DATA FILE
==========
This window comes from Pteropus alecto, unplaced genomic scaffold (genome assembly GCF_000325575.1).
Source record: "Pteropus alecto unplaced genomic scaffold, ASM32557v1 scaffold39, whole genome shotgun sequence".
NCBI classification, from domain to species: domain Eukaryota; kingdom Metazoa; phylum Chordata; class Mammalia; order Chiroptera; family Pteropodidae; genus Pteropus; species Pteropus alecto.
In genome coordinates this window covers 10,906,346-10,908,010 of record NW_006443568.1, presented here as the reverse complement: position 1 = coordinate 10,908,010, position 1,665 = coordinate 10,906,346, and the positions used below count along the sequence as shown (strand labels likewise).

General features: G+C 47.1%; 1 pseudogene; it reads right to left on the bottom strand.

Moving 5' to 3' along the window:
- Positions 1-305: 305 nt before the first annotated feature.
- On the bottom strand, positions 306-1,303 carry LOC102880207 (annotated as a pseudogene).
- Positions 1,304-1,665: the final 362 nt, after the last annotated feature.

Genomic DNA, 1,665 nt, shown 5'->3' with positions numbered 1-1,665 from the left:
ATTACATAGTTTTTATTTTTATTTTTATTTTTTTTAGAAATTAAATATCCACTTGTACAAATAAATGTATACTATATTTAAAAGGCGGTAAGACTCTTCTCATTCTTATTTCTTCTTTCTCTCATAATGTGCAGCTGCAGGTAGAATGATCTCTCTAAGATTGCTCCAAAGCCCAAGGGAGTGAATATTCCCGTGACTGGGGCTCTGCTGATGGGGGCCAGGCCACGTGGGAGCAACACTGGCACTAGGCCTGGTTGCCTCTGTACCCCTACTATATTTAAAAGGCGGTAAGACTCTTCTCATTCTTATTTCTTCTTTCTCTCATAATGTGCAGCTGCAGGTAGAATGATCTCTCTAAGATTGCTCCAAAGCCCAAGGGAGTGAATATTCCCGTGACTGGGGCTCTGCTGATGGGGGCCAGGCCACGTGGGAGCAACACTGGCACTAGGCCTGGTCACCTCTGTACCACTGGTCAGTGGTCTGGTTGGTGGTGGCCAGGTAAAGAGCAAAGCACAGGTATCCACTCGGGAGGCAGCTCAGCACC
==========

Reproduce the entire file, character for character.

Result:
This window comes from Pteropus alecto, unplaced genomic scaffold (genome assembly GCF_000325575.1).
Source record: "Pteropus alecto unplaced genomic scaffold, ASM32557v1 scaffold39, whole genome shotgun sequence".
NCBI classification, from domain to species: domain Eukaryota; kingdom Metazoa; phylum Chordata; class Mammalia; order Chiroptera; family Pteropodidae; genus Pteropus; species Pteropus alecto.
In genome coordinates this window covers 10,906,346-10,908,010 of record NW_006443568.1, presented here as the reverse complement: position 1 = coordinate 10,908,010, position 1,665 = coordinate 10,906,346, and the positions used below count along the sequence as shown (strand labels likewise).

General features: G+C 47.1%; 1 pseudogene; it reads right to left on the bottom strand.

Moving 5' to 3' along the window:
- Positions 1-305: 305 nt before the first annotated feature.
- On the bottom strand, positions 306-1,303 carry LOC102880207 (annotated as a pseudogene).
- Positions 1,304-1,665: the final 362 nt, after the last annotated feature.

Genomic DNA, 1,665 nt, shown 5'->3' with positions numbered 1-1,665 from the left:
ATTACATAGTTTTTATTTTTATTTTTATTTTTTTTAGAAATTAAATATCCACTTGTACAAATAAATGTATACTATATTTAAAAGGCGGTAAGACTCTTCTCATTCTTATTTCTTCTTTCTCTCATAATGTGCAGCTGCAGGTAGAATGATCTCTCTAAGATTGCTCCAAAGCCCAAGGGAGTGAATATTCCCGTGACTGGGGCTCTGCTGATGGGGGCCAGGCCACGTGGGAGCAACACTGGCACTAGGCCTGGTTGCCTCTGTACCCCTACTATATTTAAAAGGCGGTAAGACTCTTCTCATTCTTATTTCTTCTTTCTCTCATAATGTGCAGCTGCAGGTAGAATGATCTCTCTAAGATTGCTCCAAAGCCCAAGGGAGTGAATATTCCCGTGACTGGGGCTCTGCTGATGGGGGCCAGGCCACGTGGGAGCAACACTGGCACTAGGCCTGGTCACCTCTGTACCACTGGTCAGTGGTCTGGTTGGTGGTGGCCAGGTAAAGAGCAAAGCACAGGTATCCACTCGGGAGGCAGCTCAGCACC